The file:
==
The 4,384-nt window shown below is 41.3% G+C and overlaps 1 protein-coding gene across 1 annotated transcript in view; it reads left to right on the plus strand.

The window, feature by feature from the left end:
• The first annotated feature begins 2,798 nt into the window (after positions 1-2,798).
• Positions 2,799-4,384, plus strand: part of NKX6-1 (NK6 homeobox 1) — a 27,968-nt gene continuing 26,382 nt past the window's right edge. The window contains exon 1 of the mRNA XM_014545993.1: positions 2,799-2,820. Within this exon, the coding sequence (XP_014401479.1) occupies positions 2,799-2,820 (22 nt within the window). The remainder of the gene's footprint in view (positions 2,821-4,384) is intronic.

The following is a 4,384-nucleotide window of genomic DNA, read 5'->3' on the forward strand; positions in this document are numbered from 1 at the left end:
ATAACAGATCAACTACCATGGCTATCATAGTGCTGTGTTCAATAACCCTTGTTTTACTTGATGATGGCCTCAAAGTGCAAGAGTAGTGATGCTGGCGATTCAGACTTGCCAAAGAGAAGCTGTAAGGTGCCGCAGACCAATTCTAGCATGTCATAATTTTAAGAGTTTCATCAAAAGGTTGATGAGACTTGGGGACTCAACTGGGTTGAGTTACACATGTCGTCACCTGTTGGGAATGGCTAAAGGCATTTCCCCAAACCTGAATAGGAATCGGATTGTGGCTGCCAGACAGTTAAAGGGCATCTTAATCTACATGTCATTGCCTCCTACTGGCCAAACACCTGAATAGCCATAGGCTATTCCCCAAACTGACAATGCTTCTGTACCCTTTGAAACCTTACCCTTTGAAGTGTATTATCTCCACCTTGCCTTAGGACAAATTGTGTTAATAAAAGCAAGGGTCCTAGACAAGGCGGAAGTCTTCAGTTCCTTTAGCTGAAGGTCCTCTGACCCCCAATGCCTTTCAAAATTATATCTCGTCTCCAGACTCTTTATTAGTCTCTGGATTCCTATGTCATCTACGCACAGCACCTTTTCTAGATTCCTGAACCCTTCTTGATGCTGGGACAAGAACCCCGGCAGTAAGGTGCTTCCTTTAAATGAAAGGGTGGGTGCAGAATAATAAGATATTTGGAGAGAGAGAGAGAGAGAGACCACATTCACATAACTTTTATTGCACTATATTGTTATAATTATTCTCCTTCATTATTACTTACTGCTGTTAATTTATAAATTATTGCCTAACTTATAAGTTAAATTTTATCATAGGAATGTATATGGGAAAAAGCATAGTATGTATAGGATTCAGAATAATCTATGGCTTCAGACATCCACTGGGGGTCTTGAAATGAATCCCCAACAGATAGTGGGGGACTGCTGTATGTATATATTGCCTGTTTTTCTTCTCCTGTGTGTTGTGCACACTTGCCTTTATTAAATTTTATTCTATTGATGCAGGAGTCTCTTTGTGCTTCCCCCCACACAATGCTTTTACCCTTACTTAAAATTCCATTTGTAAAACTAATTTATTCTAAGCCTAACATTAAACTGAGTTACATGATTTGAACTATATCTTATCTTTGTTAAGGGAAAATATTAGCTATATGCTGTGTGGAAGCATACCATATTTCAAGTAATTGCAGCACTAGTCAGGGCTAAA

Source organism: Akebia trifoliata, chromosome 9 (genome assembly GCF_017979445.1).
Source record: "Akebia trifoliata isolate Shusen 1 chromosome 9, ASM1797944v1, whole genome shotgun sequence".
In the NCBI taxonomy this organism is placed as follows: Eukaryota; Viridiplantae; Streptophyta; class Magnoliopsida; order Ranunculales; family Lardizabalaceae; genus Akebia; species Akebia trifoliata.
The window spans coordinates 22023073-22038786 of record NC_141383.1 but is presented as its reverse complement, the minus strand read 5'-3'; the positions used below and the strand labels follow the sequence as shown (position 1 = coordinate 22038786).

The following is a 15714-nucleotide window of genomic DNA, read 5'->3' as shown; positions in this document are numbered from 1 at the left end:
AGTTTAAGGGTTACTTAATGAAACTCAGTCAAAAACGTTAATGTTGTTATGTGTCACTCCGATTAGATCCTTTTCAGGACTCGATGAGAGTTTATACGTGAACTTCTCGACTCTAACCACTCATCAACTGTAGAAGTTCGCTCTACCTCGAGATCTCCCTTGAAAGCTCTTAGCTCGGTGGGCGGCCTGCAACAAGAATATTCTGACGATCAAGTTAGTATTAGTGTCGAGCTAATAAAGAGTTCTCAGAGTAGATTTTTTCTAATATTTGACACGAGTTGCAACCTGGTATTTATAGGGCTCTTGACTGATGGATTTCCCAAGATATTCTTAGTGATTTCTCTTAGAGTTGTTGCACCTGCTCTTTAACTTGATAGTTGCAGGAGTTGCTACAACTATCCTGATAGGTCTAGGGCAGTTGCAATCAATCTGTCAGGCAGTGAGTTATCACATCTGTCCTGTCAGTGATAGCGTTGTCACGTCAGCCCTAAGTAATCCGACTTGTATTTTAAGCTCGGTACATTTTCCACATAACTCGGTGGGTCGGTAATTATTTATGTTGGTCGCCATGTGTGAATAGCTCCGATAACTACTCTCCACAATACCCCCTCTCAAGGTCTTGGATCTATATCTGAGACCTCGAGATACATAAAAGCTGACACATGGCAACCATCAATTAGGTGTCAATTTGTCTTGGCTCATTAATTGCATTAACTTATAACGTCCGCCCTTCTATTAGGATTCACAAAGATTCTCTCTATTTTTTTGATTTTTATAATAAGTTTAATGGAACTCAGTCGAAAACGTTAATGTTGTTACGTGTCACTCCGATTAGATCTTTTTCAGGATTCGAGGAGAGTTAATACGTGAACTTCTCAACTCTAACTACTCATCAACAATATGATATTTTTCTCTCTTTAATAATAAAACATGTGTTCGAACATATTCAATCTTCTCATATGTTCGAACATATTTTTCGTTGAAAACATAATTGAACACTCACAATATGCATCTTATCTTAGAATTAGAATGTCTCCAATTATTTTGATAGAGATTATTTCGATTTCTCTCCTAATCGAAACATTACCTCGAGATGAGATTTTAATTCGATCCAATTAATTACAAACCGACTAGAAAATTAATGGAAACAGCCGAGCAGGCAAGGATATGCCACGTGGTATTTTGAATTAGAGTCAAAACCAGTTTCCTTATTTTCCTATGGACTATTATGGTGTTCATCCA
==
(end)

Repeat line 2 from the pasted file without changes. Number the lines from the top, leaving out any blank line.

The window, feature by feature from the left end: